27 Artists Explore the Limits of Realism in a New Group Show

Artsy Editorial
Aug 18, 2015 9:23PM

“My foregrounds are invented, my backgrounds real,” wrote Gustave Flaubert in 1867. It’s this hazy boundary between artistic imagination and reality that inspired the second annual edition of “Edge of Realism,” a group show at Abend Gallery in Denver.

The exhibition features the work of 27 contemporary artists, all realist painters—or, perhaps more precisely, painters who are working on the margins of realism—abstracting familiar imagery in some way, often to extraordinary or even bizarre results. Take Wendelin Wohlgemuth, a German-American artist whose dark oils look to be based on antique photographs of human faces. In the case of Untitled I (2015), the composition brings to mind that most banal sort of photograph: one used for a photo ID, as on a passport. But the image is distorted, drawn over, as if he’s taken scissors and paint to an actual photograph. In Free Will (2015), the details of one face are entirely removed, as if rubbed off with an eraser. The effect is disorienting and ominous, even haunting, triggering questions about identity and records of the past.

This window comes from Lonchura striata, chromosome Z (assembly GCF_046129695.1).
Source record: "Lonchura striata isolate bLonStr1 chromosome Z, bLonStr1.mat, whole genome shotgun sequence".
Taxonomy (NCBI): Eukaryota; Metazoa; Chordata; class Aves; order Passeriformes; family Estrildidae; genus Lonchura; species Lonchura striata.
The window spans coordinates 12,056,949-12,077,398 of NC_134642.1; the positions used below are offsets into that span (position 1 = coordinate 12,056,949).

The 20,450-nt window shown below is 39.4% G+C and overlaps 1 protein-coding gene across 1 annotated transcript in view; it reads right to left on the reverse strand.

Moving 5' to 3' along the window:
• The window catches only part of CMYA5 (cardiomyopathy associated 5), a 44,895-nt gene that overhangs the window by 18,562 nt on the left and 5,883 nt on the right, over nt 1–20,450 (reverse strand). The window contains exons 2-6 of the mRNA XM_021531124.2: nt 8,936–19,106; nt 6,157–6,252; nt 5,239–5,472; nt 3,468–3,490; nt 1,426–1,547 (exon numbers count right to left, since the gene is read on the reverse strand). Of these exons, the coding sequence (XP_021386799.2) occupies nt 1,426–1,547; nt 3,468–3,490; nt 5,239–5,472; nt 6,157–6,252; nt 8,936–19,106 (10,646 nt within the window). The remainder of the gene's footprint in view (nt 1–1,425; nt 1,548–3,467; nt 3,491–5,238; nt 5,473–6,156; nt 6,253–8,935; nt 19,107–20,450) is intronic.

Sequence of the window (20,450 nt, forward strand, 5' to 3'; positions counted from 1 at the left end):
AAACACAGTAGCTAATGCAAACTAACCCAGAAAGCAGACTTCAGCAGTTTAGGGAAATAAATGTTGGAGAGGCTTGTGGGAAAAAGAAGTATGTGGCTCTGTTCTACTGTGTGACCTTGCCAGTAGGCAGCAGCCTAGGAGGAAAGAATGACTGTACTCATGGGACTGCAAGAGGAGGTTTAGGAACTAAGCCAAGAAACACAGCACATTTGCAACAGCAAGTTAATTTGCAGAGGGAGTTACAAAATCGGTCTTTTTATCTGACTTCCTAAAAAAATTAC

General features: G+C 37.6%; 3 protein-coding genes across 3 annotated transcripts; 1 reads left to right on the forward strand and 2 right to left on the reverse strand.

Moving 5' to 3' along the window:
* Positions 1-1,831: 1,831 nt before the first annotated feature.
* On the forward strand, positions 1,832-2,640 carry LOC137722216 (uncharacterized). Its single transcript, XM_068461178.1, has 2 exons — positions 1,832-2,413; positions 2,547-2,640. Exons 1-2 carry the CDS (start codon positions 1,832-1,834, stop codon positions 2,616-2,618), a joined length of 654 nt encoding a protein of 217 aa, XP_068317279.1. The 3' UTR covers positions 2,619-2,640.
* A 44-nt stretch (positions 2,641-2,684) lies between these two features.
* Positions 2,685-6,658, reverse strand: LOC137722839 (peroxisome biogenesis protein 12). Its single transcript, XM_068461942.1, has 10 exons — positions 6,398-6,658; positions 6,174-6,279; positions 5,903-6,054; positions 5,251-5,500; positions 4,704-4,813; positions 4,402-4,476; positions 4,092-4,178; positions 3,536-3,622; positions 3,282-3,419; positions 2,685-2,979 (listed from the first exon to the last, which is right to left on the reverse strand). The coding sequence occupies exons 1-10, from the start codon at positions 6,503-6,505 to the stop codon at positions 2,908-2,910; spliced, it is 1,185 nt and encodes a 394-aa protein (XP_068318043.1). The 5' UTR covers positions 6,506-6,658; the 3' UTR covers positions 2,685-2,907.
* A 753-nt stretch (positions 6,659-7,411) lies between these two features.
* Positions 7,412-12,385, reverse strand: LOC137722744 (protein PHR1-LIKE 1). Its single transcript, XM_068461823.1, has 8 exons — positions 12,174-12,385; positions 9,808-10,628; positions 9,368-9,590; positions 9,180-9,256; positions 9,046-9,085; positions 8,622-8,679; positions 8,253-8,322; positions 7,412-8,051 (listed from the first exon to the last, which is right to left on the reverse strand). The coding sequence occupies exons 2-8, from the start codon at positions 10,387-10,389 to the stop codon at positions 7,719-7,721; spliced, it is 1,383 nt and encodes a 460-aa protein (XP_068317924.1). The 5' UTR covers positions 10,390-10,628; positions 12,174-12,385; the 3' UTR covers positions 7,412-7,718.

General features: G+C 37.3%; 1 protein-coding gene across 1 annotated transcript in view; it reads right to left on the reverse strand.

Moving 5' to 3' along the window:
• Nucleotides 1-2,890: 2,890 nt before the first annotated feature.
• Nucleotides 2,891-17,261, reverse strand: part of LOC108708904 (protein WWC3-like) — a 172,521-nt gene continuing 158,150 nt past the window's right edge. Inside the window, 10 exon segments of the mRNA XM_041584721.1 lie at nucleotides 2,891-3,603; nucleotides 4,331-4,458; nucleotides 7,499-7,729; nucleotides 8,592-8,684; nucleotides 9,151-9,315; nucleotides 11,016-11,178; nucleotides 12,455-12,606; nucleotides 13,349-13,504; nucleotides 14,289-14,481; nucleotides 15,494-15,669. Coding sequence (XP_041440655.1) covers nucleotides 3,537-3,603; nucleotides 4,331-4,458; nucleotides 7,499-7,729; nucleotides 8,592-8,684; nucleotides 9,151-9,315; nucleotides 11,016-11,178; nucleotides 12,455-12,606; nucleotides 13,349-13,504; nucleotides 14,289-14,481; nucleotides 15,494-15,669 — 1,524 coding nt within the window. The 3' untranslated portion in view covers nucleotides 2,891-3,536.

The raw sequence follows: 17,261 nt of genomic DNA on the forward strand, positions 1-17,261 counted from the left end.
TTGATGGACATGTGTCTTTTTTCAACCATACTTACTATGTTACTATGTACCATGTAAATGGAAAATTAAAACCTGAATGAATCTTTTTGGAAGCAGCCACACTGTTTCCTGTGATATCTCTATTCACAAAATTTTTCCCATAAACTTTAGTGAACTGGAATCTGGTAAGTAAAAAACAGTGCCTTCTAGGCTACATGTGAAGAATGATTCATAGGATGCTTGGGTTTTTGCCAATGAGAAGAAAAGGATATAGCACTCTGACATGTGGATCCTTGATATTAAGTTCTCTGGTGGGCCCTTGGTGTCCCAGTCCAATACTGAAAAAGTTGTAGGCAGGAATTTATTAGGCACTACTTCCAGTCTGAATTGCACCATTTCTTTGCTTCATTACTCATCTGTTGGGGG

And then there’s Meghan Howland, a painter whose compositions seem more conventionally realistic—until you approach the canvas and look at the works more closely. Though her subjects are modern in style, and rendered in relaxed natural poses, these pieces aren’t straightforward portraiture. Her figures are overlaid, delicately and intriguingly, with other images from the natural world. Note the cloudscape seemingly projected onto a man’s bare back in Okay (2015), the dreamy mountains and lakes shrouding the contemplative central figure of Loran (2015), and—in a work that mirrors Flaubert’s statement about backgrounds and foregrounds—the evocative Sterling (2015), with its juxtaposition of a realistic urban setting and a dramatic mountainous landscape.

Drawing Table, 2015
Abend Gallery
Apex, 2015
Abend Gallery

Howland’s works, in particular—in which the subjects seem to be physically located in one place and perhaps dreaming of another—speak to that fragile and often indefinable line between real and abstract, the body and the mind, the concrete and the intangible. These are themes picked up by many of the other artists on view in “Edge of Realism.” Through a variety of techniques, including manipulating light and perspective, and combining seemingly disparate images, they comprise a group show that pushes realism to its very edge.

Bridget Gleeson

Edge of Realism” is on view at Abend Gallery, Denver, Aug. 7–28, 2015.

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Jenna Gribbon, Luncheon on the grass, a recurring dream, 2020. Jenna Gribbon, April studio, parting glance, 2021. Jenna Gribbon, Silver Tongue, 2019